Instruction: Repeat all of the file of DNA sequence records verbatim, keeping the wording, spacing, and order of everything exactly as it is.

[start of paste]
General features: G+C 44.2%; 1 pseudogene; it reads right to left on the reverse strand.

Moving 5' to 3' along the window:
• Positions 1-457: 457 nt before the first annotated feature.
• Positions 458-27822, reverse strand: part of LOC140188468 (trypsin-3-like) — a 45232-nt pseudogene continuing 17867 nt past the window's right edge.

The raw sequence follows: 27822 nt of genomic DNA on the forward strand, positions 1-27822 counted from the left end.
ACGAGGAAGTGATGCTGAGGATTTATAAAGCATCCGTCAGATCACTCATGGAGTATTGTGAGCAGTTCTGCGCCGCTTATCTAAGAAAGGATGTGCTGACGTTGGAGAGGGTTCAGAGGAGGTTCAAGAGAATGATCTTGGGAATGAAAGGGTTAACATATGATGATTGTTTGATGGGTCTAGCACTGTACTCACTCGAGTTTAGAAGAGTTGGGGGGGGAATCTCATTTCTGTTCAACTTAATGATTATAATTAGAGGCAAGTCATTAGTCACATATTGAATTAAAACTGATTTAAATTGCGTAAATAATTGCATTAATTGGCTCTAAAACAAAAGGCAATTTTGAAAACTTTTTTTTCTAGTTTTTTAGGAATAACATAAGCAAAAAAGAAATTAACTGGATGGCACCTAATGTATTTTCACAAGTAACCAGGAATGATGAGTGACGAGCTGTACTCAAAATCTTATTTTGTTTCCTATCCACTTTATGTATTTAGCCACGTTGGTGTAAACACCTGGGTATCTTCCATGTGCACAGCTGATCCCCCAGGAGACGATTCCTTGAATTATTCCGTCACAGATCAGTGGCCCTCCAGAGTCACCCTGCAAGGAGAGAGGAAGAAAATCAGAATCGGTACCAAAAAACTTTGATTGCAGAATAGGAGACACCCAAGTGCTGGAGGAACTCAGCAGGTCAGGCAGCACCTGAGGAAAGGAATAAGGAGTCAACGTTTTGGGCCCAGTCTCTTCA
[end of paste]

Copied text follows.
General features: G+C 44.2%; 1 pseudogene; it reads right to left on the reverse strand.

Moving 5' to 3' along the window:
• Positions 1-457: 457 nt before the first annotated feature.
• Positions 458-27822, reverse strand: part of LOC140188468 (trypsin-3-like) — a 45232-nt pseudogene continuing 17867 nt past the window's right edge.

The raw sequence follows: 27822 nt of genomic DNA on the forward strand, positions 1-27822 counted from the left end.
ACGAGGAAGTGATGCTGAGGATTTATAAAGCATCCGTCAGATCACTCATGGAGTATTGTGAGCAGTTCTGCGCCGCTTATCTAAGAAAGGATGTGCTGACGTTGGAGAGGGTTCAGAGGAGGTTCAAGAGAATGATCTTGGGAATGAAAGGGTTAACATATGATGATTGTTTGATGGGTCTAGCACTGTACTCACTCGAGTTTAGAAGAGTTGGGGGGGGAATCTCATTTCTGTTCAACTTAATGATTATAATTAGAGGCAAGTCATTAGTCACATATTGAATTAAAACTGATTTAAATTGCGTAAATAATTGCATTAATTGGCTCTAAAACAAAAGGCAATTTTGAAAACTTTTTTTTCTAGTTTTTTAGGAATAACATAAGCAAAAAAGAAATTAACTGGATGGCACCTAATGTATTTTCACAAGTAACCAGGAATGATGAGTGACGAGCTGTACTCAAAATCTTATTTTGTTTCCTATCCACTTTATGTATTTAGCCACGTTGGTGTAAACACCTGGGTATCTTCCATGTGCACAGCTGATCCCCCAGGAGACGATTCCTTGAATTATTCCGTCACAGATCAGTGGCCCTCCAGAGTCACCCTGCAAGGAGAGAGGAAGAAAATCAGAATCGGTACCAAAAAACTTTGATTGCAGAATAGGAGACACCCAAGTGCTGGAGGAACTCAGCAGGTCAGGCAGCACCTGAGGAAAGGAATAAGGAGTCAACGTTTTGGGCCCAGTCTCTTCA